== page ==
“They thought it would be a good idea if I came to the states and set shop in Chinatown,” she said.

The Chinatown Idea Eric Liu Free Essays - StudyMode

However, even Wi-Fi services are not immune from the difficulties imposed by Chinatown’s built environment and legal landscape. While Wi-Fi services have a lighter infrastructural footprint than broadband, they still rely on the placement of routers. They are also subject to extensive regulations and permitting procedures. To make installations for community or individual use, wireless service providers need permits from the Department of Building Inspection and environmental review from the Planning Department. To deliver Internet service, wireless Internet service also need a clear line of sight from the service provider’s radio antennas to the building that is being served. Physical barriers like other buildings can restrict availability, and signing up for wireless generally requires rooftop installations of hardware (Geier, 2013). It is hard to imagine low-income, Chinese-speaking individuals navigating these multiple hurdles, most of which, as renters, they have little control over. Without assistance, it is much more likely that these communities will remain relegated to “inferior forms” of access provisioned through the public library or via mobile technologies.

But she dismisses the idea of herself as an ambassador for China and any accompanying pressure.

Sept 10 “The Chinatown Idea” (#2, #3) | Futeyg's Weblog

The history of San Francisco’s Chinatown exemplifies these processes. San Francisco’s Chinatown is the oldest Chinatown in North America, and racial discrimination, threats of displacement, and enclave defense have defined this neighborhood from its beginnings (Pamuk, 2004). The first waves of Chinese immigration to the United States were fueled by employment opportunities during the California Gold Rush of 1849 and construction of the transcontinental railroads during the 1860s and 1870s. Expulsed from the mines through such discriminatory policies as California’s Foreign Miners Tax (1851), and as railroad work diminished, Chinese migrants moved to San Francisco and other urban areas on the West coast (Almaguer, 2008; Brooks, 2009; Molina, 2006; Shah, 2001).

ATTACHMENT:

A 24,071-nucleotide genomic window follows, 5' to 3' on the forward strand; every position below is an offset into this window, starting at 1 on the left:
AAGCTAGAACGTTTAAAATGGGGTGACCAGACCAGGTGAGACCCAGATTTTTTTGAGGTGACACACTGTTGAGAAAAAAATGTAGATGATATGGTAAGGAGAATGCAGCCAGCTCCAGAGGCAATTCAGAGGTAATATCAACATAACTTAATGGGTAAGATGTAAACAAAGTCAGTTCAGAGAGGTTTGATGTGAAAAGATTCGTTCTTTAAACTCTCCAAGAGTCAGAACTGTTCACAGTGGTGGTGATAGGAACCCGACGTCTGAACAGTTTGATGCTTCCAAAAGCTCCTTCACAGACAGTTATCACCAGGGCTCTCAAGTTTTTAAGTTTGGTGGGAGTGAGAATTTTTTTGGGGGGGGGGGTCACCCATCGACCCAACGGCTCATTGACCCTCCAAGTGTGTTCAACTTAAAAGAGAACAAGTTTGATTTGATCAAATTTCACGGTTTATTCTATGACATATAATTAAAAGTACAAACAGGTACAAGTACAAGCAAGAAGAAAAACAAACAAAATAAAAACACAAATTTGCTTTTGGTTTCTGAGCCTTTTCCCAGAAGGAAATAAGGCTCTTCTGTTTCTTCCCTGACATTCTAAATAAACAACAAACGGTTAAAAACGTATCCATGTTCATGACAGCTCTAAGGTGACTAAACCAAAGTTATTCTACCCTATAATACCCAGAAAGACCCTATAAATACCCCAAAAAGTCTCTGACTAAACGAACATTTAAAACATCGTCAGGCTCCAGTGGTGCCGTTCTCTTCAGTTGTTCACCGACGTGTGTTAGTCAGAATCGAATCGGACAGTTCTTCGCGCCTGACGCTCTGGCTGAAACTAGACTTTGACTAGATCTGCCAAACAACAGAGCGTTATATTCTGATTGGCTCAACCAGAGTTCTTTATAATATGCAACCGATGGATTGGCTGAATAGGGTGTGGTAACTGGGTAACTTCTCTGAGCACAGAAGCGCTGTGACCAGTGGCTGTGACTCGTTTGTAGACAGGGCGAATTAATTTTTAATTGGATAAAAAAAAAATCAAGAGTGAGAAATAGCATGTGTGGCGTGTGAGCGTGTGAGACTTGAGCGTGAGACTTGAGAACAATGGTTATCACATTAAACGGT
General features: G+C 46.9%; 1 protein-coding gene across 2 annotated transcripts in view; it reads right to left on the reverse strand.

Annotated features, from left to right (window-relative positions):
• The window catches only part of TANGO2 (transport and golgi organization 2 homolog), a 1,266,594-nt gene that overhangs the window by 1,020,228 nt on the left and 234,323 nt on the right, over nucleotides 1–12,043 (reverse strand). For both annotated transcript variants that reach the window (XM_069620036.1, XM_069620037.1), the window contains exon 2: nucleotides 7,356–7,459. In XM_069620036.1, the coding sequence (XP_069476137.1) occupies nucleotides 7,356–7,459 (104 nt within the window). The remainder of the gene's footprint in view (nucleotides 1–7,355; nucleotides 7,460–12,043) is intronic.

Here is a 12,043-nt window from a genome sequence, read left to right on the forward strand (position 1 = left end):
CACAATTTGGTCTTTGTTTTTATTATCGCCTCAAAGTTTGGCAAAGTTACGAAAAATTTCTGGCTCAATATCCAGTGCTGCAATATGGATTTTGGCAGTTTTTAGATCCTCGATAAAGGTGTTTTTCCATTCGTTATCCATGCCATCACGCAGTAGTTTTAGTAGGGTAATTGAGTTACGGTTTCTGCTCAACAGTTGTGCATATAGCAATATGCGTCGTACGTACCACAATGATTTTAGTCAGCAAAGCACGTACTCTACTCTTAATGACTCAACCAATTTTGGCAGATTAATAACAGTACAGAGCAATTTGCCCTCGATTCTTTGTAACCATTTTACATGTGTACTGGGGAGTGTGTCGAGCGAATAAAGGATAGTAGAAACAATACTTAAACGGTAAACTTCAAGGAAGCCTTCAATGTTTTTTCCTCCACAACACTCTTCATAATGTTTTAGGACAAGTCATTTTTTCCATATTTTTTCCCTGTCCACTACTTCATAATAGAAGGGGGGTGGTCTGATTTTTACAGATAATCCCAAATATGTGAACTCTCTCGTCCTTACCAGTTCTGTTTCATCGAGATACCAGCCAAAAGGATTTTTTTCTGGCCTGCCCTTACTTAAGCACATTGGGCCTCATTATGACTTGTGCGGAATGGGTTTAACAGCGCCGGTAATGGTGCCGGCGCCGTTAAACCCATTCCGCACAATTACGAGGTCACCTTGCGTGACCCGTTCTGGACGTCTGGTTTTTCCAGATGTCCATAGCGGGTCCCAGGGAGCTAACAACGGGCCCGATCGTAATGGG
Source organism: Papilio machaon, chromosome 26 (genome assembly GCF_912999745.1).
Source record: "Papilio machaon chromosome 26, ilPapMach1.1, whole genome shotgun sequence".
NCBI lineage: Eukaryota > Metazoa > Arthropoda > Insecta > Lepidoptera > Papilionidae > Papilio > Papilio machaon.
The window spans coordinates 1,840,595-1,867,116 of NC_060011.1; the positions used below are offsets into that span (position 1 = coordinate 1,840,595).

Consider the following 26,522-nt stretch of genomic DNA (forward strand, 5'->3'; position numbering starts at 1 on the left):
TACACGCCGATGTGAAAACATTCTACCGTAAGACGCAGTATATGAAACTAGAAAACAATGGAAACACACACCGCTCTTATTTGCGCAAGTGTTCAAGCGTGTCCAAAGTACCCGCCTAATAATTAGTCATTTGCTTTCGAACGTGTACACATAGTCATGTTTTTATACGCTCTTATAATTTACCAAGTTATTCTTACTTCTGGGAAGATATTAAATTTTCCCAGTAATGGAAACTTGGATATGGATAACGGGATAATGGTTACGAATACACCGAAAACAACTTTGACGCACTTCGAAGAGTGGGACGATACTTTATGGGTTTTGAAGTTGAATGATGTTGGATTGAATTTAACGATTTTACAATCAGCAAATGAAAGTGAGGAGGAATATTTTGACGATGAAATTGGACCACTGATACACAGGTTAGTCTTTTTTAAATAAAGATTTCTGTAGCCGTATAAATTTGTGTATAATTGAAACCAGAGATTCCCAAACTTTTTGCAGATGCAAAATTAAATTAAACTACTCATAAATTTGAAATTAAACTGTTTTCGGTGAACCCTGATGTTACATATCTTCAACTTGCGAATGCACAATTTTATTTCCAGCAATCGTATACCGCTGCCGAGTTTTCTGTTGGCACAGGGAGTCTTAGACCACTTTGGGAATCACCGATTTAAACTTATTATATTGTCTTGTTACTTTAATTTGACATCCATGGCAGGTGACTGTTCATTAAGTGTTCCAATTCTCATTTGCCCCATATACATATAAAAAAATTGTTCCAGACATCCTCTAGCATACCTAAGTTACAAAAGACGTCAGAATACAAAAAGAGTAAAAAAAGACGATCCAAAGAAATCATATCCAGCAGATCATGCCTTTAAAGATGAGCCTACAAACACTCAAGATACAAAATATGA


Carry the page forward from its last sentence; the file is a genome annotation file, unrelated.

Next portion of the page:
By the end of the nineteenth century, the Chinese population of San Francisco had become concentrated in the 24 square blocks around Portsmouth Square Plaza, a region that became known as Chinatown. They were systematically excluded from San Francisco’s formal economy through policies such as the Pole Act (1870) and the Laundry Ordinance (1870), while other city laws such as the Cubic Air Ordinance (1870) targeted their living conditions, over which, as renters, they had little control (Brooks, 2009). In this way, the formation of San Francisco’s Chinatown, like other Chinatowns studied by scholars, was the sociospatial product of white racism and nativism that helped to constitute, not merely reflect, the notion of Chinese people as both perpetually foreign and inherently inferior.

‘Chinatown’ for Cambodia, Business, Phnom Penh Post

While research has shown that minority communities tend to have high rates of mobile broadband adoption and tend to rely on smartphones for Internet access, analysis has shown that mobile phone use has not erased gaps in participation online (Anderson, 2015; Mossberger, et al., 2012b). Mossberger and her collaborators (2012b) found that because of lower costs, mobile phones are the dominant form of Internet access for poorer populations, but that those who rely on mobile forms of Internet access are less likely to pursue online educational activities or engage with government information Web sites than those with home Internet access. Some have even described mobile connectivity as a second-class form of access, as the smaller screens and lack of application support often provide fewer opportunities for online skill acquisition or other benefits (Mossberger, et al., 2012b). Public libraries such as the Chinatown branch library seek to address these issues by providing stationary terminals with Internet connectivity, which are often attractive to patrons because library staff or volunteers can provide technological support. However, the highly visible nature of library terminals may prevent users from engaging in sensitive or private matters such as banking, communication with doctors, or legal affairs (Viseu, et al., 2006)

Cantonese Indifference: The Language of Chinatown

An important battle, for example, developed around the International Hotel, a single-room occupancy (SRO) hotel that was demolished in 1979 despite significant community opposition. Numerous organizations were established during this struggle, including the Chinatown Community Development Center (CCDC) and the Manilatown Heritage Foundation. Their continued activism eventually led the San Francisco Board of Supervisors to pass a zoning ordinance that required housing on the site in 1982. A renovated I-Hotel was reopened to new tenants in 2005, nearly 30 years after the initial eviction; in addition to providing affordable housing, the property offers many social services.

What is the meaning of the line at the end of Chinatown?

In the years since then, ‘enclave defense’ and racialized conflicts over space have remained a recurring part of life in San Francisco’s Chinatown and the Asian American experience on the West Coast more generally (Lai, 2013; Viruell-Fuentes, et al., 2012; Lin, 1998). Even today, Lai (2013) argues, ‘battles over the control of space remain in Asian American urban neighborhoods, and if anything, they have intensified given resurgent gentrification in cities like San Francisco and Los Angeles.’